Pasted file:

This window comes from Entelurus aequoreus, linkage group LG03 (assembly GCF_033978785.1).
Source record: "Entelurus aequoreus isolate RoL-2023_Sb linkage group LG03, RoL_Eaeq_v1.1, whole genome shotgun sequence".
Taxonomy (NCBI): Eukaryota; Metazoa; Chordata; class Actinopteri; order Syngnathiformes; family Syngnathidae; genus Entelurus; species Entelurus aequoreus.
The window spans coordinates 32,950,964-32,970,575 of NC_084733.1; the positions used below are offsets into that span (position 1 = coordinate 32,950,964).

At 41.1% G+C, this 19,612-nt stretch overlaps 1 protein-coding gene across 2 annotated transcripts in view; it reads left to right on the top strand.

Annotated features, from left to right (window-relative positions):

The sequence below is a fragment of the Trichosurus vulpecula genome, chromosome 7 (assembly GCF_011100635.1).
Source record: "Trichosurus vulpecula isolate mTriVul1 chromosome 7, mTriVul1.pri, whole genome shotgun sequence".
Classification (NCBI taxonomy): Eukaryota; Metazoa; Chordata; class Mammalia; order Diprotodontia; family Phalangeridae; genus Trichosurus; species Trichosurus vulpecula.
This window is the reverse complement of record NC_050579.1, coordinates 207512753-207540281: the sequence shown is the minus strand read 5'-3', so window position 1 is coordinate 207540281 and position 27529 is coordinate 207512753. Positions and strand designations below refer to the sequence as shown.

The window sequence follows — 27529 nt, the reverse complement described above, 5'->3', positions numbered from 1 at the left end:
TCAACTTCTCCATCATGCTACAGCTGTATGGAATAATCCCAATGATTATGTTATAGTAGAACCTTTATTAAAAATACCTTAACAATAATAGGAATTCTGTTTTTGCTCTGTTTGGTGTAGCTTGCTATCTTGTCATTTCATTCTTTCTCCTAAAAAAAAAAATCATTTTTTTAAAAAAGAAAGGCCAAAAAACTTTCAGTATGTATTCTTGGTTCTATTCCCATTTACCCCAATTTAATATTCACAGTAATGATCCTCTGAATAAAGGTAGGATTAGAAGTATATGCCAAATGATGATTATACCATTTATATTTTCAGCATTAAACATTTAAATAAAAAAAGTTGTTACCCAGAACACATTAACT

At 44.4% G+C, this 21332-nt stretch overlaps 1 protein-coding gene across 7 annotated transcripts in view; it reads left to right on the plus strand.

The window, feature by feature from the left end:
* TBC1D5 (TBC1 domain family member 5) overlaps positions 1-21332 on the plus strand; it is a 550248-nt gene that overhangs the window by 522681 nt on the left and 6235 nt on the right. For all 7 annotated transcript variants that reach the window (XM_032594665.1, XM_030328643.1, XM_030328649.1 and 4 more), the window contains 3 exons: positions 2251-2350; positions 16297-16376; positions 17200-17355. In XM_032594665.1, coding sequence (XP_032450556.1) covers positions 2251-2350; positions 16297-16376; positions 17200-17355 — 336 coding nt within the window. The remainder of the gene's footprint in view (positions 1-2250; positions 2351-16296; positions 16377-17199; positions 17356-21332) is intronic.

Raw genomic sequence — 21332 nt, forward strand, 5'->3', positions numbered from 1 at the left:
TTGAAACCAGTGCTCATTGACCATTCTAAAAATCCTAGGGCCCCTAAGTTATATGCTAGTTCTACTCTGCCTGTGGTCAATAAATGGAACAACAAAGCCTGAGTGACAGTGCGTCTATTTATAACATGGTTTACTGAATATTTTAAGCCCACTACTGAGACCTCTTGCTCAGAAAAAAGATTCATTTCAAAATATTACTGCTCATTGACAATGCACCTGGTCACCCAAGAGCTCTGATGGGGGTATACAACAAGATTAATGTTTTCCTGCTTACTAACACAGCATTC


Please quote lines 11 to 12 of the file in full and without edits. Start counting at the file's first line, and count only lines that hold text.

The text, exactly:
The window sequence follows — 27529 nt, the reverse complement described above, 5'->3', positions numbered from 1 at the left end:
TCAACTTCTCCATCATGCTACAGCTGTATGGAATAATCCCAATGATTATGTTATAGTAGAACCTTTATTAAAAATACCTTAACAATAATAGGAATTCTGTTTTTGCTCTGTTTGGTGTAGCTTGCTATCTTGTCATTTCATTCTTTCTCCTAAAAAAAAAAATCATTTTTTTAAAAAAGAAAGGCCAAAAAACTTTCAGTATGTATTCTTGGTTCTATTCCCATTTACCCCAATTTAATATTCACAGTAATGATCCTCTGAATAAAGGTAGGATTAGAAGTATATGCCAAATGATGATTATACCATTTATATTTTCAGCATTAAACATTTAAATAAAAAAAGTTGTTACCCAGAACACATTAACT